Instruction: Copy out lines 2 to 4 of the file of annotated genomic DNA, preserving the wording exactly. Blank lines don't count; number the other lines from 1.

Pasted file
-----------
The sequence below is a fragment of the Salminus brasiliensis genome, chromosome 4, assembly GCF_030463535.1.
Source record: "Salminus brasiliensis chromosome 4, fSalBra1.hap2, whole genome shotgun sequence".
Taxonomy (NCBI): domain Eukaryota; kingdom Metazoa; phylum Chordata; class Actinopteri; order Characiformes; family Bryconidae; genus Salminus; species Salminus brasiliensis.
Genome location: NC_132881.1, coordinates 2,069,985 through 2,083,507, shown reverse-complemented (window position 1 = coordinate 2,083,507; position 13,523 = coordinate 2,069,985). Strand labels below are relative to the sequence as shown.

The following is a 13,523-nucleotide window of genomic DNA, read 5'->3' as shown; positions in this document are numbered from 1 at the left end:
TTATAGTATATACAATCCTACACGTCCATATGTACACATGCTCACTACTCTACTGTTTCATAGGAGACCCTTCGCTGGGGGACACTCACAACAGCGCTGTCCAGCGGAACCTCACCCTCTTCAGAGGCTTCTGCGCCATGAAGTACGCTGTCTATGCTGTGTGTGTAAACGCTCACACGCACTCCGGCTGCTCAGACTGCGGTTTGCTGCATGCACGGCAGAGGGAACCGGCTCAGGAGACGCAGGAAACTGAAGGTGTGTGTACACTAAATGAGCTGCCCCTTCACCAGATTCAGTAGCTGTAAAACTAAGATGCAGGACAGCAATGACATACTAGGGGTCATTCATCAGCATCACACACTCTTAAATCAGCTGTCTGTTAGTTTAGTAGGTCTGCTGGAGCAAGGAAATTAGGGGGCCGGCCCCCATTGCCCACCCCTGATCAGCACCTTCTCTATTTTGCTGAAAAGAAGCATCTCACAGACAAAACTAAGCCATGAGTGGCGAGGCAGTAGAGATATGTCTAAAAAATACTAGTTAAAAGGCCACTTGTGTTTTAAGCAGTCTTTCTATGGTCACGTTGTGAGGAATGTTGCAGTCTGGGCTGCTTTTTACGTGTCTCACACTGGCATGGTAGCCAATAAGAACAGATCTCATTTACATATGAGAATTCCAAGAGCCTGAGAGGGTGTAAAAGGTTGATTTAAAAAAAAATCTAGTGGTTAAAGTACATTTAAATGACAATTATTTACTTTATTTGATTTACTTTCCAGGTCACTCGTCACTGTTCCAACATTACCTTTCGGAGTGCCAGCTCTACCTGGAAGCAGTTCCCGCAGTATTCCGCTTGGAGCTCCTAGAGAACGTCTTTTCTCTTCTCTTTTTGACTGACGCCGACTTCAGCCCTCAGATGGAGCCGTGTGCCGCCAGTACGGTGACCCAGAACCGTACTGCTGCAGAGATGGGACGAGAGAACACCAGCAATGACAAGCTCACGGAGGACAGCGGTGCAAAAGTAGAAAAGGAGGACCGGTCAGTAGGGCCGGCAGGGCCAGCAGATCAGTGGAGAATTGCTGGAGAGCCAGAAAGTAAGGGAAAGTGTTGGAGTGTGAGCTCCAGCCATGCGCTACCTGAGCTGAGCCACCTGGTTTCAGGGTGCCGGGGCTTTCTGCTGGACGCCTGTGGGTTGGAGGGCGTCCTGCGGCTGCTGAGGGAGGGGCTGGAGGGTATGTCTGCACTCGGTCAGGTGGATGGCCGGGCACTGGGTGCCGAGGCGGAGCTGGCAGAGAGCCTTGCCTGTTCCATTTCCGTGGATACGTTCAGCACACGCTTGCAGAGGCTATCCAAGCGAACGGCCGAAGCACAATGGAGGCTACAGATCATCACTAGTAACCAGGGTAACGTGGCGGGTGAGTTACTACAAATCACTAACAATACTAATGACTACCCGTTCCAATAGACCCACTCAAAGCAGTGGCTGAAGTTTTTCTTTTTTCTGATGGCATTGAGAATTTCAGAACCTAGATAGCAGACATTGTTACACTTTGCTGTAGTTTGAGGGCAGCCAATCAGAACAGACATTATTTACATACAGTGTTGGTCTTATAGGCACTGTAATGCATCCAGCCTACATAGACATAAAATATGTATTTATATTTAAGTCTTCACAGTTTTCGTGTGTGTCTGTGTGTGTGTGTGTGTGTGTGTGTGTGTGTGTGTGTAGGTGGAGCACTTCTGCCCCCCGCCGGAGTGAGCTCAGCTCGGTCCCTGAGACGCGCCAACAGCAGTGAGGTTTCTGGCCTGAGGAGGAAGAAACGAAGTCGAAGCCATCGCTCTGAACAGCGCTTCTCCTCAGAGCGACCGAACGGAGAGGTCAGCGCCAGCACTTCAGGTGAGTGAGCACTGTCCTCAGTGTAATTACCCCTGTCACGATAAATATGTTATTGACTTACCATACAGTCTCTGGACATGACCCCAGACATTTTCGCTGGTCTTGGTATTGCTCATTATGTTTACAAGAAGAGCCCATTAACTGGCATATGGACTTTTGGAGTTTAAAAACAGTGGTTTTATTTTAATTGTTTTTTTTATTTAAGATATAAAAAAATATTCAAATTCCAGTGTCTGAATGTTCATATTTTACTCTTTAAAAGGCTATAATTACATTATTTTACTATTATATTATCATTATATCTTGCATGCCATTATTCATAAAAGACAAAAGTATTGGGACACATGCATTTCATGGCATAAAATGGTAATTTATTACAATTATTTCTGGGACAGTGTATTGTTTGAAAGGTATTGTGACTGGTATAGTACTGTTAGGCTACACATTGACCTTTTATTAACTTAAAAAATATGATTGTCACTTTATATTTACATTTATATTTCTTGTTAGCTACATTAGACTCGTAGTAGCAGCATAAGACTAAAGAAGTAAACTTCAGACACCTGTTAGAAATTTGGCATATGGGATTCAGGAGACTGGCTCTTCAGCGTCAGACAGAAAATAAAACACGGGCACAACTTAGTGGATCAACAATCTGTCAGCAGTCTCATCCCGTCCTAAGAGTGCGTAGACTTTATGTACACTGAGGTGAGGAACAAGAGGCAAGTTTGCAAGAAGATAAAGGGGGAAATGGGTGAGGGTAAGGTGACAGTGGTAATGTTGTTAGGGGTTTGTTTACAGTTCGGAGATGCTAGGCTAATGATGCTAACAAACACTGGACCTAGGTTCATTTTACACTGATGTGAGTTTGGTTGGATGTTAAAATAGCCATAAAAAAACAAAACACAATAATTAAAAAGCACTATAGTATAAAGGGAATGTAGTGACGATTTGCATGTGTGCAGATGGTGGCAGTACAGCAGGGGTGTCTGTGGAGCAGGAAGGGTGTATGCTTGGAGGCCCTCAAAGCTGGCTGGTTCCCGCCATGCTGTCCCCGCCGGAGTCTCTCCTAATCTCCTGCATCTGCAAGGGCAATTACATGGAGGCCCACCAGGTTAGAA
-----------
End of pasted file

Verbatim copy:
Source record: "Salminus brasiliensis chromosome 4, fSalBra1.hap2, whole genome shotgun sequence".
Taxonomy (NCBI): domain Eukaryota; kingdom Metazoa; phylum Chordata; class Actinopteri; order Characiformes; family Bryconidae; genus Salminus; species Salminus brasiliensis.
Genome location: NC_132881.1, coordinates 2,069,985 through 2,083,507, shown reverse-complemented (window position 1 = coordinate 2,083,507; position 13,523 = coordinate 2,069,985). Strand labels below are relative to the sequence as shown.